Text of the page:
Recounting the horror of watching his father Pehlu Khan, a dairy farmer, being mercilessly beaten by cow vigilantes on April 1, Arshad’s voice shook with anger and disappointment. At the Constitution Club in Delhi, Arshad was a part of Bhumi Adhikar Andolan’s talk on “Agrarian Crisis, Cow Politics and Lynching”.
“Musalmaano ko kuch log bolte hai Pakistan jaane ko…par main iss Desh mein paida hua tha aur iss Desh ka hu,” said an emotional Arshad.
“Dairy farming is not a new profession. We had all the documents too. For us (Muslims) as well, the cow is ‘mata’ but you can’t kill a human being for it,” he said. “It’s been three months since my father was killed but there is no conversation around justice,” he added.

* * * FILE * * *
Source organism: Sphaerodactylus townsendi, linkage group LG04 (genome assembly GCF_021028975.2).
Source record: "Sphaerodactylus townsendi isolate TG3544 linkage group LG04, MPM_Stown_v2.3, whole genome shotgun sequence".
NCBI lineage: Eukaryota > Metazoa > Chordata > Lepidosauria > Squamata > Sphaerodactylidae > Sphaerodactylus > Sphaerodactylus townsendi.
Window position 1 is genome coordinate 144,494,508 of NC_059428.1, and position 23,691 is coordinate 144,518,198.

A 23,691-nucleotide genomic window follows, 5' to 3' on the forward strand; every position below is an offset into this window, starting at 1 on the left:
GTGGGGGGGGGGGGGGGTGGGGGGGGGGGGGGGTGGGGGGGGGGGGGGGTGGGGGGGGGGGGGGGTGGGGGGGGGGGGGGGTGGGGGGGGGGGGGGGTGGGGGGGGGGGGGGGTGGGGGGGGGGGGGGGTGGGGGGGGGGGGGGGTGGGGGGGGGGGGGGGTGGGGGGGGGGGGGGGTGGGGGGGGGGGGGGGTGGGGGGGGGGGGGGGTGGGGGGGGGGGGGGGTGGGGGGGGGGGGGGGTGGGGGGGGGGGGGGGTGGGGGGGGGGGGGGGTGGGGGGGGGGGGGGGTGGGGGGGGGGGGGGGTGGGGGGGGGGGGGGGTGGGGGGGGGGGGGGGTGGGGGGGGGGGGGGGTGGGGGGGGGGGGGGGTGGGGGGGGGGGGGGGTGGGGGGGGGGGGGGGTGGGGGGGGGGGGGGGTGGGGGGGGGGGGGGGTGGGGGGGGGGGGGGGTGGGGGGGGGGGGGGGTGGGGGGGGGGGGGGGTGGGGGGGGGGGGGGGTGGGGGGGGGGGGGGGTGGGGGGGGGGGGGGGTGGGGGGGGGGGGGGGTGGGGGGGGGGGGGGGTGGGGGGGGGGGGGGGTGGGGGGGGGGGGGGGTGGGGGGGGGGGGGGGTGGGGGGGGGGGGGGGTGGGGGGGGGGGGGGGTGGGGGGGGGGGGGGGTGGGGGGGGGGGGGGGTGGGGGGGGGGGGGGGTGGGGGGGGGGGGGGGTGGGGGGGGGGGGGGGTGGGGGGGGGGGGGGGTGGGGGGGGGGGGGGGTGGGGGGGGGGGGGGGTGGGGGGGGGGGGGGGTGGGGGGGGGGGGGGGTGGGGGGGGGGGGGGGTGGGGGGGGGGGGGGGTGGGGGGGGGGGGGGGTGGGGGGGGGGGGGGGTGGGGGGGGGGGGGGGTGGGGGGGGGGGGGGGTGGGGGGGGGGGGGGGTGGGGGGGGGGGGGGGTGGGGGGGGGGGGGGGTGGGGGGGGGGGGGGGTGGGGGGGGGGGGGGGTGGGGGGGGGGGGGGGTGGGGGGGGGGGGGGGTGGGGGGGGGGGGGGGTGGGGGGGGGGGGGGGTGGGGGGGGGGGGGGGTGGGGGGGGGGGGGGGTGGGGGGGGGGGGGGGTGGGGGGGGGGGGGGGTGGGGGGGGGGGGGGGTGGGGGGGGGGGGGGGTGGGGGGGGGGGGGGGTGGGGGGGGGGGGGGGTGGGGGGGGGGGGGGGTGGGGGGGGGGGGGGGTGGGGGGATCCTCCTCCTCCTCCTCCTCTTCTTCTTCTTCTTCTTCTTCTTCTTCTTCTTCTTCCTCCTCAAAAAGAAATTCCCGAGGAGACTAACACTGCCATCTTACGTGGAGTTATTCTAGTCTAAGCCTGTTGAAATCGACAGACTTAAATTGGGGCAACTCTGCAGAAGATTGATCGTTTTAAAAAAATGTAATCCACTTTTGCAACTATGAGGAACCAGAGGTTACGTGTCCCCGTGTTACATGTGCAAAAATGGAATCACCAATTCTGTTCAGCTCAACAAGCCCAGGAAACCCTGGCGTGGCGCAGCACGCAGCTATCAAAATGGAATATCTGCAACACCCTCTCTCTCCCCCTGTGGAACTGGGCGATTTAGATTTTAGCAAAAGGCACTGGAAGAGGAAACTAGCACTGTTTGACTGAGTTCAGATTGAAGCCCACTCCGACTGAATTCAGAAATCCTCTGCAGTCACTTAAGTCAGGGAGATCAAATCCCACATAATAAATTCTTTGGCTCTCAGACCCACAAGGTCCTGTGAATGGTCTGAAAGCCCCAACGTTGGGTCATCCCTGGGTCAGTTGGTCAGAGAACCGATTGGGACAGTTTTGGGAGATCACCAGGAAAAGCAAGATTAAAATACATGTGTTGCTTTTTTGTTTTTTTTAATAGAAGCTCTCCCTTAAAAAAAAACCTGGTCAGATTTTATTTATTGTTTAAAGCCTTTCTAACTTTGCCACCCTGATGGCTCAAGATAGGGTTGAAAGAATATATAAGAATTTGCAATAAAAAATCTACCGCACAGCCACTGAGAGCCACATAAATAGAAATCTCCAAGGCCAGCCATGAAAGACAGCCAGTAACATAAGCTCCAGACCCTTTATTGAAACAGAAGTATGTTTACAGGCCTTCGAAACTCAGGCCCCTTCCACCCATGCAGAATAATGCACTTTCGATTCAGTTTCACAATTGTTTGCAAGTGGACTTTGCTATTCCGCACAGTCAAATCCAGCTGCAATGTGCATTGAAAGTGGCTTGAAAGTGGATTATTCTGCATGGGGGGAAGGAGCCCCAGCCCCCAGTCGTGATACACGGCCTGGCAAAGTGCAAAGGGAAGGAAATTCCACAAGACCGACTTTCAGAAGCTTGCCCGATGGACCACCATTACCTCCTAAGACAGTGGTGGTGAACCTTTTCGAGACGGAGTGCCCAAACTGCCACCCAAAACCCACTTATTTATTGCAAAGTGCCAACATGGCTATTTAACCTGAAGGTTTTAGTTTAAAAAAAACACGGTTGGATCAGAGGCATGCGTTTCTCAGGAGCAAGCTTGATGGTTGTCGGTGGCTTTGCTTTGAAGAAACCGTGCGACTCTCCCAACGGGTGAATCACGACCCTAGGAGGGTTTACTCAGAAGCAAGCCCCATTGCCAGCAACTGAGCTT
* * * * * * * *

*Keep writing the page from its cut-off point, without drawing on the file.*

Also present at the talk were eminent historian Professor D N Jha — who wrote The Myth of the Holy Cow — and JNU professors Vikas Rawal and Archna Prasad.
Summarising the arguments he made in his book in favour of beef-eating by our ancestors, Jha said, “Sustenance and sacrifice went hand-in-hand during the Vedic period… Bharat Mata, Gau Mata, Hindutva are 19th century concepts. We must question the antiquity of it.”